David Campbell had just left his job as a tech company CEO in 2004 when a deadly tsunami erupted in the Indian ocean. Hundreds of thousands of people were killed. The devastation was massive. Campbell, who had spent years focused on expanding uses for the Internet, realized he could help.
"The tsunami was the worst natural disaster that had occurred in my lifetime," said Campbell. "I thought who else will think of using the Internet in the middle of a disaster?"
Campbell flew to Indonesia, connected with locals and then connected to the world. He set up a website highlighting the needs in just one village. The response was immediate.
"When volunteers saw the website and said 'I'm coming next week, what do you need?', I'd says bring two chainsaws or whatever we needed," recalled Campbell. "The group went from 20 to 40 to 80 in the first several weeks."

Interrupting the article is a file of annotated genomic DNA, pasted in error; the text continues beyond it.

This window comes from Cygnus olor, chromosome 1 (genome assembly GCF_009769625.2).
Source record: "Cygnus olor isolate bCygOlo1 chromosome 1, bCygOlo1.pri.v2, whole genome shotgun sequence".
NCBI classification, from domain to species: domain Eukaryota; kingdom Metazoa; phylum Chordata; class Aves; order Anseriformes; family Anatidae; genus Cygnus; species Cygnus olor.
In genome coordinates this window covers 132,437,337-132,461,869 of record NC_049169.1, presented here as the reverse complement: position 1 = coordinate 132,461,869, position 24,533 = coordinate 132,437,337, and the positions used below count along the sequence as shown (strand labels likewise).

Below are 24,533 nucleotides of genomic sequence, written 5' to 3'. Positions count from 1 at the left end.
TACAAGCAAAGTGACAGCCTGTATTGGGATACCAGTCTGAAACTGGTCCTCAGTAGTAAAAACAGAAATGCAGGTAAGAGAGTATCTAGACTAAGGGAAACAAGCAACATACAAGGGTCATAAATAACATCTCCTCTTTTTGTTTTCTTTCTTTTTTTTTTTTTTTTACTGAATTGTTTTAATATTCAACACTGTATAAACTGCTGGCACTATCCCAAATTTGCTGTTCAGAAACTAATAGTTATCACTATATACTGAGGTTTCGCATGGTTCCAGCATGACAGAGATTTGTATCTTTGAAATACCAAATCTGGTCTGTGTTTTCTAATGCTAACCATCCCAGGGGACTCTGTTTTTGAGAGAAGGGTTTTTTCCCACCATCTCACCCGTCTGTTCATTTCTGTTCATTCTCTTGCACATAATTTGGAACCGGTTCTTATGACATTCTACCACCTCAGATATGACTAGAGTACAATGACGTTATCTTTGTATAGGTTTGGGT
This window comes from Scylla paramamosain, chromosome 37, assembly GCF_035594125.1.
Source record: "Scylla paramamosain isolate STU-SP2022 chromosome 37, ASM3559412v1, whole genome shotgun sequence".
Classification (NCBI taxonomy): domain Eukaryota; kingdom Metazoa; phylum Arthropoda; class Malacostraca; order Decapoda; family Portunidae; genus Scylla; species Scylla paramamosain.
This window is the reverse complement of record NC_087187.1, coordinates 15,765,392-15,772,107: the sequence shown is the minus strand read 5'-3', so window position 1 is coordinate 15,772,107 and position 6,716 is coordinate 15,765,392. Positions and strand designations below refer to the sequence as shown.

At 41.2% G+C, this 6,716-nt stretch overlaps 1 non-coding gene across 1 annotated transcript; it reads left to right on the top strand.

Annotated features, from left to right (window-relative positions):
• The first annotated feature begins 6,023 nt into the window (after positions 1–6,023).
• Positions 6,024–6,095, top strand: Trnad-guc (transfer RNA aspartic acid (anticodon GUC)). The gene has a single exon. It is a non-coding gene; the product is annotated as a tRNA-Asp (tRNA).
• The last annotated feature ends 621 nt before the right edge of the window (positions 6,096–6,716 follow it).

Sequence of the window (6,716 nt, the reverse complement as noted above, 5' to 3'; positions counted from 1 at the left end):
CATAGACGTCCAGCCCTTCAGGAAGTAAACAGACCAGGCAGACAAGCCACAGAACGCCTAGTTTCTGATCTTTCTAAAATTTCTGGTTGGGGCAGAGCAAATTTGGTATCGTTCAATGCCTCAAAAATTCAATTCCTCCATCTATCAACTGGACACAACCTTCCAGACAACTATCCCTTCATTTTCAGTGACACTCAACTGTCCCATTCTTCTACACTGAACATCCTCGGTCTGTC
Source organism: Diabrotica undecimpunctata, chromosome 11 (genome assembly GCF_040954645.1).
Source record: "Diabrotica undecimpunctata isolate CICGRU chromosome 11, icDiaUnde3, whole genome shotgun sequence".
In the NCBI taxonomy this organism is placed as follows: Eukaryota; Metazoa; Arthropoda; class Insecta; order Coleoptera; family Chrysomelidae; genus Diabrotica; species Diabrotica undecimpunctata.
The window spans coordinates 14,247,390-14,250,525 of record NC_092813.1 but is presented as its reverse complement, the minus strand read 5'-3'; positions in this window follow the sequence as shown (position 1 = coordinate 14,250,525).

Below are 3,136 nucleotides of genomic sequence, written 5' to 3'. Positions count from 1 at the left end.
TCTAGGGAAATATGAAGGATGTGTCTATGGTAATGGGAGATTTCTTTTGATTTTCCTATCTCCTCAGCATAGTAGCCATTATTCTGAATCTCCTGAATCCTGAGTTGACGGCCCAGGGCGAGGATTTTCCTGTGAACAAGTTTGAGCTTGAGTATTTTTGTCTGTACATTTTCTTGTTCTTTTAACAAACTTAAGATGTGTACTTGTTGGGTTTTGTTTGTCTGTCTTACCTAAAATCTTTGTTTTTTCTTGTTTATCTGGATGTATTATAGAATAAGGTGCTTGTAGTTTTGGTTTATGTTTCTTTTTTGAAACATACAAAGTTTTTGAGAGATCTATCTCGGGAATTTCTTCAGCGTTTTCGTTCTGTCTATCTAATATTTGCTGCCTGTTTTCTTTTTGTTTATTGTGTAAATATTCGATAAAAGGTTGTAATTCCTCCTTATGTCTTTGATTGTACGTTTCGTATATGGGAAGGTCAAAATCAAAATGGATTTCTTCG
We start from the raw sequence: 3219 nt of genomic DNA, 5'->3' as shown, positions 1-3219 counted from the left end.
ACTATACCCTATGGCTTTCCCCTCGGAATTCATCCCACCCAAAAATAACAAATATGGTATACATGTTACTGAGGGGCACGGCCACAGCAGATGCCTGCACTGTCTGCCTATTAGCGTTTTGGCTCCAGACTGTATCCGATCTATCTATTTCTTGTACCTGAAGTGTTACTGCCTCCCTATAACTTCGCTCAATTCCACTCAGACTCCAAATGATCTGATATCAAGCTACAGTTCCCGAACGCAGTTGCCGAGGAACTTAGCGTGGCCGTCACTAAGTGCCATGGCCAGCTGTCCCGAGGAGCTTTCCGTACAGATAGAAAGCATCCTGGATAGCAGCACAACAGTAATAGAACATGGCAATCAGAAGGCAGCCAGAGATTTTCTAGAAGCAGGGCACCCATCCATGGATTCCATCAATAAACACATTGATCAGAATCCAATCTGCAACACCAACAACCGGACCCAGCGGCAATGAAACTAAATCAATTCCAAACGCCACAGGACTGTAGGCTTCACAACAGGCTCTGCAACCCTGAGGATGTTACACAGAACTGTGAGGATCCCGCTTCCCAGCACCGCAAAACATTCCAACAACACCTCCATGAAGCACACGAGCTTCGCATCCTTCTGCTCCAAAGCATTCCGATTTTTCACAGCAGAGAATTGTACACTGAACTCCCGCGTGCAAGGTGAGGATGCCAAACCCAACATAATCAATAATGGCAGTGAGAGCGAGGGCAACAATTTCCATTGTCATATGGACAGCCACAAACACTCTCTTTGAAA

He had harnessed the goodwill of people who wanted to do something in the wake of disaster. It was the beginning of All Hands, a nonprofit that in the last decade has connected 30-thousand volunteers to communities ravaged by floods, tornadoes, hurricanes and earthquakes.
At their home in Carlisle, Massachusetts Campbell's wife, Gay, has created a wall collage featuring images of disaster survivors, volunteers and family. It's a showcase of David Campbell's legacy.
"We often talk about the All Hands family, because it does feel that way" said David. "A center of people working together to accomplish a good thing."
There will be more disasters and more people who want to help. Campbell wants to make sure All Hands is there to make the connection. At their headquarters in Mattapoisett, Massachusetts the first group of All Hands fellows recently underwent intense disaster relief training. They'll lead volunteers building schools in earthquake-ravaged Nepal and cleaning out flood-damaged homes in Detroit.
Campbell hopes some will be among the next generation to continue All Hand's work rebuilding communities and renewing hope.
"When you're in a community, when a hundred people have come to like that," explained Campbell, "you realize the world knows about your pain and cares enough to do some thing about it."